Tuesday, September 30, 2014

Finding Quenching Field Magnitude Using Levitation Force: Lab Book 2014_09_29


Summary:  Working more on using the superconductor to detect its own quenching field.  The initial setup is shown below.  The quenching test is described in the following.  A YBCO superconductor is placed between the poles of a very uniform magnet and then cooled into its superconducting state.  The field frozen into the sample at the state transition opposes the fringing fields on the magnet.  However, had the magnetic field been strong enough to quench the superconductor, the results would have been the pendulum swinging freely beyond the pole pieces' diameter until it encountered a field less than its critical field at which point, it would have re-entered the superconducting state and frozen in those field lines, suspending itself.  There's another realization of this process that will be tested today.  The pendulum is again suspended in a uniform field and the field is slowly increased.  It is suspected the sample will be deflected until the quenching field is reached at which point, the pendulum will fall back to its equilibrium vertical position.  By measuring the angle of the pendulum, the levitation field could also be determined.




The superconductor is placed in a Styrofoam cup supported on a wood plank wedged between the two poles of the magnet.   The magnet gap was set at 2 and 9/16 inches.  This could be much smaller for the sample used here, I just need to find a smaller reservoir.

There are two movies.  The first contains the cooler alarm going off.  After the alarm went off, the magnet current supply was slowly ramped down, and water was added to the reservoir after the cooler was switched off.  The cooler alarm did not start again after it was turned back on, nor when the magnet supply was ramped up to 49 amps. 

The second movie detailed the superconductor not moving while the reservoir slipped out from underneath it. 
We’re measuring the magnetic field with a F. W Bell 5180 Hall Effect Gauss meter.
7.32 – 7.35 kG at a 2 and 9/16 inch gap.

12.8 kG at the gap setting, 1 and 1/8 inch gap setting.
A small Dewar was carved from blue Styrofoam to fit in the smaller gap space, see the first picture below.  The Dewar was suspended as a pendulum between the poles of the magnet as shown in the second picture below.  Dental floss was used to support the Dewar pendulum from the upper yoke of the electromagnet.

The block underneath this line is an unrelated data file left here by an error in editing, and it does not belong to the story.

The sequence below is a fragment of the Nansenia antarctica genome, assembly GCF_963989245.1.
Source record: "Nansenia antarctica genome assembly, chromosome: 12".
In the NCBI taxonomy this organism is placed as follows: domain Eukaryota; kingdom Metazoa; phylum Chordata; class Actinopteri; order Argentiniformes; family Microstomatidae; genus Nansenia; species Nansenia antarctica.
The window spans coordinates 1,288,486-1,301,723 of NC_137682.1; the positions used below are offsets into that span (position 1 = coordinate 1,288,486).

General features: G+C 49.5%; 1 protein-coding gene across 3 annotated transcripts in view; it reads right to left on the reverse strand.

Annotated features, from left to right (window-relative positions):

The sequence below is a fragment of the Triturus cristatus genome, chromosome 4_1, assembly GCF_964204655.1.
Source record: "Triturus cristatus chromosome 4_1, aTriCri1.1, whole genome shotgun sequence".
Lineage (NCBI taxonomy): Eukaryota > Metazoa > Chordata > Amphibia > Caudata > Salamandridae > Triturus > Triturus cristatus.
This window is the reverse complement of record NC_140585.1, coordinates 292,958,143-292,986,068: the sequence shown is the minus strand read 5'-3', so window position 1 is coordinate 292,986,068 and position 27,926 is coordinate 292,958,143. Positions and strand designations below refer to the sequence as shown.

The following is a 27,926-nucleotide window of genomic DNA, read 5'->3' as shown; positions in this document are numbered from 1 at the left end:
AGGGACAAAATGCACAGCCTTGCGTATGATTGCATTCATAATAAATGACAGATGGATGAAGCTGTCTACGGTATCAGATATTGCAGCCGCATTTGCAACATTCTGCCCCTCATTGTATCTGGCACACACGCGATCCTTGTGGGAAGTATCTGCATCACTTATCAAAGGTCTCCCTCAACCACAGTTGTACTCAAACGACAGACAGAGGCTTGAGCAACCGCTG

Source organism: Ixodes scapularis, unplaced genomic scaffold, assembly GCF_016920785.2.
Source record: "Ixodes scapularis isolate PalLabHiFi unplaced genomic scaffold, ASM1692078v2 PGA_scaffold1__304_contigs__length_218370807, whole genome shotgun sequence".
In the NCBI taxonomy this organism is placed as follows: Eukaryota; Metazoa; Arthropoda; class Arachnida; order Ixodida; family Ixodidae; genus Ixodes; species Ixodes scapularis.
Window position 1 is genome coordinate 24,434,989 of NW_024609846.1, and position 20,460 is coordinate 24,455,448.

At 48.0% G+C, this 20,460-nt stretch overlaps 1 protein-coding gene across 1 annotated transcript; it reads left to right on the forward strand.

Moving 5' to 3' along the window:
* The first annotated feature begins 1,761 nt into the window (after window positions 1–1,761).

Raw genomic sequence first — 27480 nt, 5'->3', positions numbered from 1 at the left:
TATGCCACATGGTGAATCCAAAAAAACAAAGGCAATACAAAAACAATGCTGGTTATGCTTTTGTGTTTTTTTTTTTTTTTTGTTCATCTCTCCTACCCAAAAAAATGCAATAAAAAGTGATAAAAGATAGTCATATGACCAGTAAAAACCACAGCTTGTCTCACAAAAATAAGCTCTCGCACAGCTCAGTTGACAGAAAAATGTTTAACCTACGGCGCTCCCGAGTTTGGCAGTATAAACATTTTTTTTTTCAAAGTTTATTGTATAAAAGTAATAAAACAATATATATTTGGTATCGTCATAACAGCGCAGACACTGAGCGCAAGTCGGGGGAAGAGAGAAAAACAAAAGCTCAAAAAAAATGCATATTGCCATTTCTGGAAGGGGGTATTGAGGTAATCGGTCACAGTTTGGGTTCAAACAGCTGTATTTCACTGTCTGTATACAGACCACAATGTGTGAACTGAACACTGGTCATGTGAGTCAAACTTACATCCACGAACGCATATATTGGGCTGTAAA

The quenching test was as follows:
A YBCO superconductor is placed between the poles of a very uniform magnet and then cooled into its superconducting state.  The field frozen into the sample at the state transition opposes the fringing fields on the magnet.  However, had the magnetic field been strong enough to quench the superconductor, the results would have been the pendulum swinging freely beyond the pole pieces' diameter until it encountered a field less than its critical field at which point, it would have re-entered the superconducting state and frozen in those field lines, suspending itself.  There's another realization of this process that will be tested today.  The pendulum is again suspended in a uniform field and the field is slowly increased.  It is suspected the sample will be deflected until the quenching field is reached at which point, the pendulum will fall back to its equilibrium vertical position.  By measuring the angle of the pendulum, the levitation field could also be determined.




The fringe field produced at the edge of the electromagnet pole, mentioned above, is shown in the diagram below from Lawrence's cyclotron patent application.  Note that the 'magnetic lines of force' become less uniform as the edge of the pole piece is approached.



The small YBCO sample did not quench at this gap and field setting.
Note in the video that at 35 amps during the ramp down, the sample seems to be drawn to the pole piece .  At 10 amps, the lower right corner of the Dewar relaxes.
Link to quenching test video









Friday, September 19, 2014

Writing Activity Metric Tracking